MONDAY, SEPTEMBER 24, 2012
Like Pepperidge Farm, Harwood remembers: We don’t expect to post tomorrow.
While we’re away, why not treat yourself to a review of John Harwood’s favorite stories?
In last Friday’s New York Times, Harwood connected Mitt Romney’s remarks about the 47 percent to Candidate Blunders of the past. This allowed the scribe to recall his favorite candidate stories.
Harwood lists his top ten candidate blunders, dating to the 1968 campaign. A few quick reactions:
Instant editing: We were struck by the way Harwood shortens some of the allegedly horrible candidate statements. In the case of Candidate Gore, Harwood shortens a 16-word statement down to just eight, instantly dumping some of the context. He does something similar with Candidate Kerry, whose laughable statement made perfect sense and involved no “flip-flop” at all.
Mondale never dies: As we’ve mentioned in the past, Candidate Mondale’s statement about taxes always makes these lists. In this way, journalists mock a candidate for making a straightforward, perfectly accurate statement about a major policy area. (For the record, President Reagan did go on to raise taxes, just as Mondale predicted. After that, so did Presidents Bush and Clinton.)
Dukakis never dies too: Needless to say, Candidate Dukakis makes the list, not because of what he said, but because he said it as part of an “emotionless response.” Translation: Dukakis was supposed to punch Bernie Shaw right in the nose for asking the most tasteless and inappropriate question in the history of presidential debates. When Dukakis didn’t punch Shaw in the nose, the mainstream press corps swung into action. They repeat the tale to this very day. It's one of their all-time favorites.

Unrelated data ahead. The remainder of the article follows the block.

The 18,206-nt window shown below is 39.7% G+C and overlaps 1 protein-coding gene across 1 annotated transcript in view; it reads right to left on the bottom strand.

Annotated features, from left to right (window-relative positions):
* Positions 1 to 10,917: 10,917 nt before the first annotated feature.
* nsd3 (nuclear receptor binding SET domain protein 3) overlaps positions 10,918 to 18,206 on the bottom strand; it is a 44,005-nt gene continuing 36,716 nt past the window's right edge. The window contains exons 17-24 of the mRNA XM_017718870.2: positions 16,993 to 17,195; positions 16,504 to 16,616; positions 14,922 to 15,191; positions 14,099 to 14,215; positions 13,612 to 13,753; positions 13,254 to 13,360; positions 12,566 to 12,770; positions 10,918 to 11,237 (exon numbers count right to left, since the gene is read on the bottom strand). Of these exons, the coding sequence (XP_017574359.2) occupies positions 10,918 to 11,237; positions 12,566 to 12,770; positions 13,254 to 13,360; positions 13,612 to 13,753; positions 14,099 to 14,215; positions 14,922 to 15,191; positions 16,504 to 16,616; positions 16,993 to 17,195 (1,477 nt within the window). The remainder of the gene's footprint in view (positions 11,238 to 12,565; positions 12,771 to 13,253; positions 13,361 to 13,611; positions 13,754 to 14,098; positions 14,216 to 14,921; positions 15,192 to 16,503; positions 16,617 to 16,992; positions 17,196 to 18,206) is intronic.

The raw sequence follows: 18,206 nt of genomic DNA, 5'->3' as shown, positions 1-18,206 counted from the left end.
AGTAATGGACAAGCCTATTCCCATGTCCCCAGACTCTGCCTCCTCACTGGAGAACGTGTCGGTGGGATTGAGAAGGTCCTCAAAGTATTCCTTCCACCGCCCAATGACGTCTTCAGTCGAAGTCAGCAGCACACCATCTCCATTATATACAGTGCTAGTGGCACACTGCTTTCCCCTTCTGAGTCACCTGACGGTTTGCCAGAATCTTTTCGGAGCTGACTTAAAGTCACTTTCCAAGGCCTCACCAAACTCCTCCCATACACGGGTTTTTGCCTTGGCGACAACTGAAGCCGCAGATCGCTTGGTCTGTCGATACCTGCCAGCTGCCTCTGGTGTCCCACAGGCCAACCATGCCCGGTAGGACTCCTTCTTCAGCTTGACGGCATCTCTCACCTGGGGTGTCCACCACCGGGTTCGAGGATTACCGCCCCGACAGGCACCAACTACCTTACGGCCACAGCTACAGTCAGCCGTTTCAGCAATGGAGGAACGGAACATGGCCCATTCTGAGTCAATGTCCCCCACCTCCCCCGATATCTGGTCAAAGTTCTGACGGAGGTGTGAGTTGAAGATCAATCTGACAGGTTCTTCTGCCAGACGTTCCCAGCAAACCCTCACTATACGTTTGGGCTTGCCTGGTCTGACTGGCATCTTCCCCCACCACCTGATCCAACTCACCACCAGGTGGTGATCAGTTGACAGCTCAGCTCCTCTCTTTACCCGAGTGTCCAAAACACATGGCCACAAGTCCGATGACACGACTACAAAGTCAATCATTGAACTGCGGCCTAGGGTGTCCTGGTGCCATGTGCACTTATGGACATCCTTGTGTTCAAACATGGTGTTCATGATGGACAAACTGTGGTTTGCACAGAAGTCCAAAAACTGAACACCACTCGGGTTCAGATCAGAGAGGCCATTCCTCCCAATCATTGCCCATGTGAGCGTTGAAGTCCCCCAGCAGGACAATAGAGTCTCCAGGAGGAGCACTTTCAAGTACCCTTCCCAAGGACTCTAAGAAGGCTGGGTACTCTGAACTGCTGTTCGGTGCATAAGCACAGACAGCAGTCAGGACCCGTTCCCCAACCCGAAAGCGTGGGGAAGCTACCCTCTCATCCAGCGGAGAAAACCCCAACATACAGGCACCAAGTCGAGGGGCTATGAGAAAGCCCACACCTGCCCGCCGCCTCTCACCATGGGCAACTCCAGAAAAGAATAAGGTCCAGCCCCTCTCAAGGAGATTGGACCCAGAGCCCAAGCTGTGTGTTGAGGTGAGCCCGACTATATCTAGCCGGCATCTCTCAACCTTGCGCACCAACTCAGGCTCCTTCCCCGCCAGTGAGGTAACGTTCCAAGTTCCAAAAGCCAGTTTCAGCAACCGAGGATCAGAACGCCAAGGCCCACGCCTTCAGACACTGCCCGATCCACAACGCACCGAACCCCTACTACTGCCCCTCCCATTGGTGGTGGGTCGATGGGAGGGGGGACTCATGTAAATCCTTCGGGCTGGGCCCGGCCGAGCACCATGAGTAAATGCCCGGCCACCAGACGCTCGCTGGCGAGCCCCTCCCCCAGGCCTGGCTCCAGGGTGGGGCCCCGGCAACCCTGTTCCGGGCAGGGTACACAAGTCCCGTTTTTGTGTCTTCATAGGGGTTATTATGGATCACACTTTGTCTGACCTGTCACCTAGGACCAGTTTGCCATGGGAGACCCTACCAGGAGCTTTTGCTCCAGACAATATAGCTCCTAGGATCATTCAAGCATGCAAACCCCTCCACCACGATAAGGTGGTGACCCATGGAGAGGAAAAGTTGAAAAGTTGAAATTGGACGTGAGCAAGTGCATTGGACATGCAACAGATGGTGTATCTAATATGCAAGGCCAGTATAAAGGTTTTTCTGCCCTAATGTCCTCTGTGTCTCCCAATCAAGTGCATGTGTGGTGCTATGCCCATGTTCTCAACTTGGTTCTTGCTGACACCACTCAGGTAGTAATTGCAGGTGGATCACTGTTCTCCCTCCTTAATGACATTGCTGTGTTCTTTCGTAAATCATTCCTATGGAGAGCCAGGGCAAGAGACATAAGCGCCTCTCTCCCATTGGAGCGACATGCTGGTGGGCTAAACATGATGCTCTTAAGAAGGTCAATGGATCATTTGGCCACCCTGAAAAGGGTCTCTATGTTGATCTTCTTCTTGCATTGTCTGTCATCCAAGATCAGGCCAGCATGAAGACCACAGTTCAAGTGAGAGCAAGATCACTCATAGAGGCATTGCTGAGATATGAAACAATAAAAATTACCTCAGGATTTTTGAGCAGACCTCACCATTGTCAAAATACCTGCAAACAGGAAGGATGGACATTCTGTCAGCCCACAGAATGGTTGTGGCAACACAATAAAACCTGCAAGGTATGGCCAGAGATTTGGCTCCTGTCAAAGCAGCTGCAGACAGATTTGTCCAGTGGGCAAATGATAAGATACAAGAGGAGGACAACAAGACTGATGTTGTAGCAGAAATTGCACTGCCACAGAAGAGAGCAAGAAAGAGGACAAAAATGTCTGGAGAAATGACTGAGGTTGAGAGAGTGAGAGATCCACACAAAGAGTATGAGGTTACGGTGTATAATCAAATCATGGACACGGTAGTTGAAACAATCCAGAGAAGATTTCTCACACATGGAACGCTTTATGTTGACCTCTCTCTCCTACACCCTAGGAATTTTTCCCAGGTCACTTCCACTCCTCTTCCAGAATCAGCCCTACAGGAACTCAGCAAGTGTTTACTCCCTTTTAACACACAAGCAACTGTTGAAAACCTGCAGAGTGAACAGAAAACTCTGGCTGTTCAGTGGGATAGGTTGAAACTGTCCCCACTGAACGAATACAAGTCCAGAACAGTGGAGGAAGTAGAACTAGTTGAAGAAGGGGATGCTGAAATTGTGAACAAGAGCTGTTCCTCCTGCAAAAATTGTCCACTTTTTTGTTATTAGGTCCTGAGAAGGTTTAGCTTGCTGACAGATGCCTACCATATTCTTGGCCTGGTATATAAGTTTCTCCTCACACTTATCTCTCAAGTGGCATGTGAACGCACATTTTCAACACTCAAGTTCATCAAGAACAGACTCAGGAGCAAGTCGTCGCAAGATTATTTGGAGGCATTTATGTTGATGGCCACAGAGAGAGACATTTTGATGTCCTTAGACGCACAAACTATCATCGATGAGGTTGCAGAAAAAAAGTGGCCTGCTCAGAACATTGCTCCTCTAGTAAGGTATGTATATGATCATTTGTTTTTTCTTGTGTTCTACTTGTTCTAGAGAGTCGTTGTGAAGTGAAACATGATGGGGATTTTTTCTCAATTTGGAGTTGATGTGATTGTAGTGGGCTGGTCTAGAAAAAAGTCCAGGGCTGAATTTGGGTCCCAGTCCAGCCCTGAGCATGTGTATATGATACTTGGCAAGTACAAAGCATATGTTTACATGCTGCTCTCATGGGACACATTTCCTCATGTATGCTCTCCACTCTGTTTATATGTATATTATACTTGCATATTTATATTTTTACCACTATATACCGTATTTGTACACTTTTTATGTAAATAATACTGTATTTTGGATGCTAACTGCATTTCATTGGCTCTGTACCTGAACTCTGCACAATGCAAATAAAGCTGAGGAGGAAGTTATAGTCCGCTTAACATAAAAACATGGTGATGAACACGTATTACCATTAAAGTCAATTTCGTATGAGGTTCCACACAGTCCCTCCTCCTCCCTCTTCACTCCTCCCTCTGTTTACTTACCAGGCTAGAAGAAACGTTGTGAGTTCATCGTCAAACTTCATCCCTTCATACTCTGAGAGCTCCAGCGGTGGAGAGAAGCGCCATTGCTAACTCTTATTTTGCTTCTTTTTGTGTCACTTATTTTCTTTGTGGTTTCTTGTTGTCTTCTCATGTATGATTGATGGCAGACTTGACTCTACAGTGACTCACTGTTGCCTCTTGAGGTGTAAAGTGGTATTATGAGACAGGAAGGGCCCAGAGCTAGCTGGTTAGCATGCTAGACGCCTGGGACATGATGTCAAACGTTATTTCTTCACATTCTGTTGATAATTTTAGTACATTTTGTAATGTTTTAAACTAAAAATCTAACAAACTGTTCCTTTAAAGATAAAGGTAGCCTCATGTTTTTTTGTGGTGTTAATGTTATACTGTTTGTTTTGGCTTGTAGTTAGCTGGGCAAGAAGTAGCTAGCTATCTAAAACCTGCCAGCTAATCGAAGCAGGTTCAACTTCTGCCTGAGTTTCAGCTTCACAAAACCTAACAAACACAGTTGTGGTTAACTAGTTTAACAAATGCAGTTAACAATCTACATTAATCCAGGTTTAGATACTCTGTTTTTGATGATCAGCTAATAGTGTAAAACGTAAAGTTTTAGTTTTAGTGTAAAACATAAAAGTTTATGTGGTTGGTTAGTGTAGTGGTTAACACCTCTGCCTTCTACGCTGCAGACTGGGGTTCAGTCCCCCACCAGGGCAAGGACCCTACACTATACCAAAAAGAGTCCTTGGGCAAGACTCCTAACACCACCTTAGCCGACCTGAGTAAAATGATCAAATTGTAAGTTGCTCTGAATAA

Two major omissions: Harwood includes a minor, pointless remark by President Bush in 1992. He omits one of the most significant statements in the history of modern presidential campaigning: “Read my lips. No new taxes!” In 1988, this highly disingenuous statement won the election for Candidate Bush. Four years later, it may have cost him re-election. Also omitted: Candidate Muskie’s alleged weeping in 1972, an astonishing incident in which the upper-end press corps seems to have invented a whole set of facts.
Journalists love these silly tales. They never stop repeating these tales, no matter how much they have to doctor, omit or spin in the process of the retelling.
However much you think it matters, Candidate Romney’s videotaped statement actually did involve major misstatements. Most of Harwood’s favorite candidate blunders are examples of something else.